These are the nastiest NBA players from the Michael Jordan era
Maurice Lucas (1974-1988)
For a lot of us kids growing up in the 1970s, the most vibrant and exciting sports-related media we saw all week was Sports Illustrated. Either that or "This Week in Baseball." No ESPN, newspapers in black and white, the link to the world of sports beyond your local newspaper and the sportscasts on 4, 5 or 7 was SI. And when you ran to the mailbox to get your SI on a Thursday, it was truly like getting a present.
Whoever was on the cover was the biggest star in your eyes for that week. Enter Maurice Lucas. In October of 1977, he was on the cover with his elbow in the throat of Dennis Johnson. The very skilled, very strong, intimidatingly built Lucas was the muscle for the Portland Trail Blazers. He was Bill Walton’s running mate. When that SI came, the Blazers were defending champions, having beaten the Sixers six months earlier. In that series came Lucas’ defining moment as an enforcer — suckering Darryl Dawkins after Dawkins suckered Bobby Gross. The call alone from Brent Musburger belongs in the HOF. “Now Darryl Dawkins and Maurice Lucas! Somebody do something! Dawkins and Lucas! Dawkins and Lucas!”
Lucas played until 1988 and tutored Rick Mahorn and Charles Barkley in the finer points of enforcing.
Larry Bird (1980-1992)
He’s talked about so much and so reverently that Larry Bird seems almost mythical. Bunyan-esque. Was he reaaallllyyy that good? Was he realllllyyyy that feared? Was he reallllly that tough? Yeah. To all three. He fought everybody. There was the hilarious (using his ass to wall off Michael Cooper after a made basket and butting him into the stands), the regrettable (exchanging chokeholds with Dr. J) and the elation-inducing (rolling over on top of Bill Laimbeer after a takedown and raining down punches). He just was wired to not back down. He got in a barroom fight during the Eastern Conference Finals in 1985. Here are a bunch of scraps and this is an amusingly detailed recitation of Bird’s toughness with one story I didn’t remember.
This quote from Bird shows that even he wondered why he was such a maniac sometimes. “I was always driven on the basketball court. I always wanted to win every game I played in, sometimes too much. When you’re out on the playground just playing, and you’re scraping, fighting, and do whatever you can to win the game. When it’s all over with, your friends and I’d think, ‘Why did I get like that?’ That’s the way I’ve always been. A number of guys I went against in college, the NBA, it was the same way. But to say I got it from my parents is bullshit. I just, I think it’s how you were raised.”
Bill Laimbeer (1981-1994)
He was dirty. A crybaby. He tried, in the opinion of Larry Bird, to hurt people. But it can never be said that Bill Laimbeer shrank from a fight or was merely an untalented goon.
The investment banker-looking kneecap buster for the Detroit Pistons Bad Boys may be the NBA’s arch-villain. He fought everyone. Here are quality fisticuffs with Charles Barkley. Here’s his fight with Larry Bird (bonus: Bird whipping ball at Laimbeer followed by mini-scrap with Dennis Rodman). Here’s Robert Parish elating all of America with a seemingly unprompted assault on Laimbeer, who merely took it like the psycho he was.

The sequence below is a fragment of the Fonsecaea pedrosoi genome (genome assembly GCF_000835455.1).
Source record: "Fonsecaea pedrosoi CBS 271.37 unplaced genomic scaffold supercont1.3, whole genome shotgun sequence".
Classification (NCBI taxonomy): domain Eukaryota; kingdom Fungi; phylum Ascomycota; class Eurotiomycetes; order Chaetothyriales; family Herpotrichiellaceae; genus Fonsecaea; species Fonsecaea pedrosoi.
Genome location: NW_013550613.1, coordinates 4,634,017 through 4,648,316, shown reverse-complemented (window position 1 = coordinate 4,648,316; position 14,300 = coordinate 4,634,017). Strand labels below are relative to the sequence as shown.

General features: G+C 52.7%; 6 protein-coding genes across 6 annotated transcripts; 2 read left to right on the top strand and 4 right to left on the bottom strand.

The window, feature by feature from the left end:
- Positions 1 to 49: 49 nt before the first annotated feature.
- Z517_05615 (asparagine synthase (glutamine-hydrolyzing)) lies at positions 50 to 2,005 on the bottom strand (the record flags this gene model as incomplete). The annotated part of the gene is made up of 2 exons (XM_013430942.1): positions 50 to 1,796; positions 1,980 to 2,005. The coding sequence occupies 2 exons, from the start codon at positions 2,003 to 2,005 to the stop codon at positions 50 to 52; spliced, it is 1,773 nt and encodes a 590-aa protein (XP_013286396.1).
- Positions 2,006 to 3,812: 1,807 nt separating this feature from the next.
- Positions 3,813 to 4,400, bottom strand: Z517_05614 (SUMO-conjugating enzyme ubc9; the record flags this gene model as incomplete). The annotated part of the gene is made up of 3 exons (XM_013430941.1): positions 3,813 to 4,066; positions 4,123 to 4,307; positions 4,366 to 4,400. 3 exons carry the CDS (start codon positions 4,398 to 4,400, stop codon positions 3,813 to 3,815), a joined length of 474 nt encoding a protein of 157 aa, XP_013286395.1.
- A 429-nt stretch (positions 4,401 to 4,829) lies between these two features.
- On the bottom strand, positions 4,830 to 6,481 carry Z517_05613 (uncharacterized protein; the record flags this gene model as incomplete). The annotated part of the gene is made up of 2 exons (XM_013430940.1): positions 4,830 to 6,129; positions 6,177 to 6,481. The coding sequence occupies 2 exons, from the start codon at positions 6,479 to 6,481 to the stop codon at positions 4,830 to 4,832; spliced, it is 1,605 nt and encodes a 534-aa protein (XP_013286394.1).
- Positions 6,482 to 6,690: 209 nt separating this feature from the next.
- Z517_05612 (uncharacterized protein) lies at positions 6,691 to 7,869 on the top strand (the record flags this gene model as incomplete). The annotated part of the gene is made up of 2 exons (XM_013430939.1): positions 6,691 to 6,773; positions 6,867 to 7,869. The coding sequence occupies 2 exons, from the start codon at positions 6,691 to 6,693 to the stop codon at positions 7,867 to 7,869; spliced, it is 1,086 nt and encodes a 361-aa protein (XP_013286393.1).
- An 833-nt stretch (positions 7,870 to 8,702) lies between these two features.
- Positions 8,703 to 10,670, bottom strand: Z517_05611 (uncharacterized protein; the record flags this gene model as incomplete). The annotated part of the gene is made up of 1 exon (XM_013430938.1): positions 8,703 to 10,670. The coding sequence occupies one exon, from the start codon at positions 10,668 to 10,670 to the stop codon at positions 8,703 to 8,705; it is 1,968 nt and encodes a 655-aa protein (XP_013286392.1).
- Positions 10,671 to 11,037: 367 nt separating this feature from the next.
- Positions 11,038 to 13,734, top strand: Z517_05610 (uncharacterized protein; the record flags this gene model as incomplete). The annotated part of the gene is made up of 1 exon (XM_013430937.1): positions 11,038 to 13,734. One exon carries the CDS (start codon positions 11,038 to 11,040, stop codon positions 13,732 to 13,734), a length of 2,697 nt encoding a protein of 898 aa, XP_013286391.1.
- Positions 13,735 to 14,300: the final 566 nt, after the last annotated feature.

He smashed more faces than perhaps any player in NBA history.
Rick Mahorn (1981-1999)
As dirty and cheap as Rick Mahorn was, there was something oddly amusing about it because he smiled all the time. Look at him laughing while Isiah Thomas tries in vain to punch him in the face here at the 1:10 mark. Watch him fight every Laker over the course of the 1989 Finals and grin through most of it.
Here he is flipping Jordan like a pinwheel to start a melee in which he also tossed Bulls coach Doug Collins. Mahorn played for the Sixers, Bullets, Nets and Pistons and knocked down, elbowed or fought pretty much every great player of the era. During his time with the 76ers, he was part of a duo dubbed “McFilthy and McNasty” by Celtics radio broadcaster Johnny Most.
The other half (and nobody knew which guy was which) was …
Jeff Ruland (1982-1993)
… Mahorn’s partner in mayhem. While Mahorn was the grinning, mischievous one, Ruland — with his abbreviated arms dangling from a barrel-shaped body — had bushy hair parted down the middle and pushbroom mustache. He was, like Laimbeer, a really good player. He was just completely landlocked. These are the most hysterical highlights you may ever see. Michael Jordan’s first NBA dunk attempt ended with him writhing on the ground after being met my Ruland en route. Ruland actually felt badly. He didn’t believe himself to be a dirty player and didn’t like Johnny Most’s nicknames for him and Mahorn. He tried to get word to Most during a Bullets-Celtics playoff series. Ruland told Most’s on-air partner Rick Weitzman.
This from the Washington Post: "My mother listens to the games from Boston on WRKO and she says she's never heard such a biased announcer," Ruland said. "Tell Johnny Most that my mother says he's a bleep." Weitzman relayed the story to Most, who was rendered almost speechless. When he opened his broadcast for the fifth game three days later, Most began, "This is Johnny Most at the Boston Garden. Mrs. Ruland, if you're listening, turn off your radio."
Danny Ainge (1982-1995)